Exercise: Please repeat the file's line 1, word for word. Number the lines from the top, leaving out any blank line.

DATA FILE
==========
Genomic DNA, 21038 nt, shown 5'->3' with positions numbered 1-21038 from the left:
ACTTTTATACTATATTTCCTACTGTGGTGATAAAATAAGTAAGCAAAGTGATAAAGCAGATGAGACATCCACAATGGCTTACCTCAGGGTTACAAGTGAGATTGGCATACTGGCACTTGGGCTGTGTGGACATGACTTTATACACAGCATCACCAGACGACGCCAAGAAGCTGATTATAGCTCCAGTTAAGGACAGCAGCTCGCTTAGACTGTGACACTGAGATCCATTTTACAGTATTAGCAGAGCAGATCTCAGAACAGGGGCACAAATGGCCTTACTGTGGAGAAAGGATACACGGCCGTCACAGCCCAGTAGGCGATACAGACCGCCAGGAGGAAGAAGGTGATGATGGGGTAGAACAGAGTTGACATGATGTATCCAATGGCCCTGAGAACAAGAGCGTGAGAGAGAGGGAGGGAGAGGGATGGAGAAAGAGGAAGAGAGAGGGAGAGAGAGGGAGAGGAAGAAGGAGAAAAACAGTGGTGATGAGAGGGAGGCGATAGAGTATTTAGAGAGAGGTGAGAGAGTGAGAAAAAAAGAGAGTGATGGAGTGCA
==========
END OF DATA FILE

Genomic DNA, 21038 nt, shown 5'->3' with positions numbered 1-21038 from the left: